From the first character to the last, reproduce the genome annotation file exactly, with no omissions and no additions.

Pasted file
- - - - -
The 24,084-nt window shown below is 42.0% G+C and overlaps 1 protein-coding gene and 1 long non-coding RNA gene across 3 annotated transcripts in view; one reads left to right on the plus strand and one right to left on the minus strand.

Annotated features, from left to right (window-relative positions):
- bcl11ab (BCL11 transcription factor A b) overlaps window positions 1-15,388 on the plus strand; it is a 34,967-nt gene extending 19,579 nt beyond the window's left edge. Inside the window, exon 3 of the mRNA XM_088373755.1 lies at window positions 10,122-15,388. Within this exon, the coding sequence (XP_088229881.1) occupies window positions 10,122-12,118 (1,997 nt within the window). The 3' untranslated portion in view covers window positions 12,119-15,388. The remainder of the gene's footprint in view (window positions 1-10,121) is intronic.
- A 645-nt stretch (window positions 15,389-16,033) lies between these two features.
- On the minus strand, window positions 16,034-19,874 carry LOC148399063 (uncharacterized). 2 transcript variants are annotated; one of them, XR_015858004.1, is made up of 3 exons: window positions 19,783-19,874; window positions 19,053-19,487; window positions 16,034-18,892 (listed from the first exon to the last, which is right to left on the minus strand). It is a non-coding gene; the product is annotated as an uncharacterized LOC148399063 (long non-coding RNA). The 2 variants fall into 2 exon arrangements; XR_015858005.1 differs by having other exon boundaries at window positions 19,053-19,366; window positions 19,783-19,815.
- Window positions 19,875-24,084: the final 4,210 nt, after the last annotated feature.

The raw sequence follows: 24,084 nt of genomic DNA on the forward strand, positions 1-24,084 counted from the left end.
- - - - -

The 24,084-nt window shown below is 42.0% G+C and overlaps 1 protein-coding gene and 1 long non-coding RNA gene across 3 annotated transcripts in view; one reads left to right on the plus strand and one right to left on the minus strand.

Annotated features, from left to right (window-relative positions):
- bcl11ab (BCL11 transcription factor A b) overlaps window positions 1-15,388 on the plus strand; it is a 34,967-nt gene extending 19,579 nt beyond the window's left edge. Inside the window, exon 3 of the mRNA XM_088373755.1 lies at window positions 10,122-15,388. Within this exon, the coding sequence (XP_088229881.1) occupies window positions 10,122-12,118 (1,997 nt within the window). The 3' untranslated portion in view covers window positions 12,119-15,388. The remainder of the gene's footprint in view (window positions 1-10,121) is intronic.
- A 645-nt stretch (window positions 15,389-16,033) lies between these two features.
- On the minus strand, window positions 16,034-19,874 carry LOC148399063 (uncharacterized). 2 transcript variants are annotated; one of them, XR_015858004.1, is made up of 3 exons: window positions 19,783-19,874; window positions 19,053-19,487; window positions 16,034-18,892 (listed from the first exon to the last, which is right to left on the minus strand). It is a non-coding gene; the product is annotated as an uncharacterized LOC148399063 (long non-coding RNA). The 2 variants fall into 2 exon arrangements; XR_015858005.1 differs by having other exon boundaries at window positions 19,053-19,366; window positions 19,783-19,815.
- Window positions 19,875-24,084: the final 4,210 nt, after the last annotated feature.

The raw sequence follows: 24,084 nt of genomic DNA on the forward strand, positions 1-24,084 counted from the left end.